Change the Pentagon Doesn't Believe In

President-elect Obama wants to slash wasteful military spending. To Pentagon bureaucrats, defense contractors, and congressional porkers, this means war.

| Fri Nov. 21, 2008 4:00 AM EST
As the Obama transition continues, there's much speculation as to whom the president-elect will ask to head the Pentagon and whether he might invite Robert Gates to stay on. Less attention, however, has been paid to a critical, but related, issue: Will Gates or his successor be able to make good on Obama's promise to cut "tens of billions of dollars in wasteful spending" from the military budget? On the campaign trail, Obama frequently cautioned that changing the federal government will not be easy. Perhaps nowhere will this be truer than in the Pentagon's ossified bureaucracy. Reforming it may be the toughest job in Washington. In pursuing this mission, Obama and his man (or woman) at the Pentagon will face opposition from entrenched interests in the uniformed military and private industry, as well as on Capitol Hill.

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The Pentagon is used to getting what it wants, as evidenced by its recent spending spree. The "base" defense budget, which excludes the expense of the wars in Iraq and Afghanistan, has grown 40 percent since 2001 to an estimated $518.3 billion requested for fiscal year 2009. But this doesn't tell the whole story. If you figure in other military expenditures, such as those incurred by the departments of Homeland Security, Energy, Veterans Affairs, and the numerous defense "supplemental" bills that the Bush administration has relied on to fund its foreign adventures, US defense spending stands at a staggering $863.7 billion. This exceeds the collective annual defense spending of the world's militaries combined.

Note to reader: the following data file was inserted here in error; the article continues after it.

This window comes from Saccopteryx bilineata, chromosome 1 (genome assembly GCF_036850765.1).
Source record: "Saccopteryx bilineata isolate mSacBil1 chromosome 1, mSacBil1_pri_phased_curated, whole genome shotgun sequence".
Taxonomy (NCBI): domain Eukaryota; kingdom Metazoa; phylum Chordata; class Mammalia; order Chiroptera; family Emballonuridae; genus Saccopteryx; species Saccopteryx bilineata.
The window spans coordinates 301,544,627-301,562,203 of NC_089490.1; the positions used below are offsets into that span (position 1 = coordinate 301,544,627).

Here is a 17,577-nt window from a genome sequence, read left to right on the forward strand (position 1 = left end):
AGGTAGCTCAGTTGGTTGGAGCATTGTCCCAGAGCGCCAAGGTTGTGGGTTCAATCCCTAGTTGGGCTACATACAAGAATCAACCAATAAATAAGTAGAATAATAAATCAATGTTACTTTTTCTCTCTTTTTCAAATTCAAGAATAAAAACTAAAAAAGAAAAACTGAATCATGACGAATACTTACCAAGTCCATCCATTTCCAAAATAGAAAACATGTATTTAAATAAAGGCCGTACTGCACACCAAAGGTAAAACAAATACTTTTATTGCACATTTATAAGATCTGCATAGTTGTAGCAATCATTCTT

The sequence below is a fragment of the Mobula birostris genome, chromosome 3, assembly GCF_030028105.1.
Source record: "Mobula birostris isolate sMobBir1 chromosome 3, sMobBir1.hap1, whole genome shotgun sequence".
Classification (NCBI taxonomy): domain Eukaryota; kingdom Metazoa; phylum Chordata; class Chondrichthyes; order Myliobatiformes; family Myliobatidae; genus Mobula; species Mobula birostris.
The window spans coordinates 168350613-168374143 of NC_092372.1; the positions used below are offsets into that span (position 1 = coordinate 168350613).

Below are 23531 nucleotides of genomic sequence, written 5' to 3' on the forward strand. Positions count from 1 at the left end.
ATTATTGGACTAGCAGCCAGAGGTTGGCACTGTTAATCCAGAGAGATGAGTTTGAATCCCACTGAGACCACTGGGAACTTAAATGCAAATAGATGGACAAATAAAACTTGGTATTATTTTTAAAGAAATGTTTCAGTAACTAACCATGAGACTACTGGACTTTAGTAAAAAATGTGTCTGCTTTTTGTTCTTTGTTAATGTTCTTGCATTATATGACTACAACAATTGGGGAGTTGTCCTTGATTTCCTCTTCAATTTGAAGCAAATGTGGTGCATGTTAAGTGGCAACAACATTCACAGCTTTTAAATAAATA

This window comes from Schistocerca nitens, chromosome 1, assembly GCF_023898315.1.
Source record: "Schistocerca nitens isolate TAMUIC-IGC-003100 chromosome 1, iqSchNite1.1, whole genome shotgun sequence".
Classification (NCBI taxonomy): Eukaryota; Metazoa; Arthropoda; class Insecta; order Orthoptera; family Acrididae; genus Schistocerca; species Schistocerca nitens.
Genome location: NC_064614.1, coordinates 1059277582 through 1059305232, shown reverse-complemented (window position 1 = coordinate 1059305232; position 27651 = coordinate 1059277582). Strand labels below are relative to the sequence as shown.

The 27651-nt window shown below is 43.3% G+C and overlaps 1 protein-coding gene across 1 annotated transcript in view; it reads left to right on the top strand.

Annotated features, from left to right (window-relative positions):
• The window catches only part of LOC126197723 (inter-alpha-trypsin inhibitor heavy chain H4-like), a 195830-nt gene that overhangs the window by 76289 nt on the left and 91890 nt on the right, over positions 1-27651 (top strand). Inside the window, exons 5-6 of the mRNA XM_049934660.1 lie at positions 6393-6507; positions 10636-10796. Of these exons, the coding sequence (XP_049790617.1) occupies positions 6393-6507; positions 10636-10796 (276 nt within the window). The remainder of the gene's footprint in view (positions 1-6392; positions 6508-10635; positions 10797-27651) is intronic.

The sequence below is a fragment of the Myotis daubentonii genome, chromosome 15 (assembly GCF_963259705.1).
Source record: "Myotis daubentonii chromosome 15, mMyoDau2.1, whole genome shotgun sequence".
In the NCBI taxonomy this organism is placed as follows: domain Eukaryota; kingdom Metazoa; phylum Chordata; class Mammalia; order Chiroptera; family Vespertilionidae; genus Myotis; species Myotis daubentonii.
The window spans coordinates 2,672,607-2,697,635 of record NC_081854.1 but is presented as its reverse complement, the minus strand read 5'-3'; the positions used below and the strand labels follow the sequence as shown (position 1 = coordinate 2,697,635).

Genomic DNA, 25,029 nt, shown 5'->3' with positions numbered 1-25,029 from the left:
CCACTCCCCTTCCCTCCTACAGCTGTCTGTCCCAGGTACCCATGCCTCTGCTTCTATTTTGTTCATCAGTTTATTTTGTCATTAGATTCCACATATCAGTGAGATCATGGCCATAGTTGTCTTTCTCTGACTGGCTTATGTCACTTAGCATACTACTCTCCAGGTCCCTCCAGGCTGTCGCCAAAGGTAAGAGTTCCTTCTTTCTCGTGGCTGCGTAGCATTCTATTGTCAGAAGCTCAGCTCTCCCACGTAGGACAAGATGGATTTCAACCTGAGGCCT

The issue, though, is not only how much the Pentagon is spending, but the bang it's getting for all these bucks. Much of its budget is tied up in big-ticket, high-tech weapons programs, such as the Air Force's F-22 fighter, the Army's "Future Combat Systems" program, and the Navy's next-generation fleet of destroyers and coastal combat vessels. All of these programs are behind schedule and over budget—and of questionable relevance to the needs of today's military.

Take the F-22. The Air Force, which began developing the fighter in 1986, originally intended to buy more than 700 of them to replace its aging fleet of F-15s and F-16s. By 2000, cost overruns led the Pentagon to halve its order to 346. But in 2005, almost 20 years and $40 billion later, the request was lowered again to just 180 aircraft, the consequence of lengthy delays and unanticipated development costs that had pushed the price per airplane from an earlier projection of $184 million to $355 million. To fill the void in inventory, the Air Force has now begun developing the F-35 Joint Strike Fighter, which critics say promises a repeat of the F-22 fiasco. "The last I heard, Al Qaeda doesn't have an air force," says Winslow Wheeler, director of the Straus Military Reform Project at Washington's Center for Defense Information and the editor of the forthcoming book America's Defense Meltdown: Pentagon Reform for President Obama and the New Congress. The F-22, which he describes as a "dog" on performance (more fragile and less maneuverable than Vietnam-era fighters), "is ridiculously expensive, and its huge cost prevents you from buying a respectable inventory of them."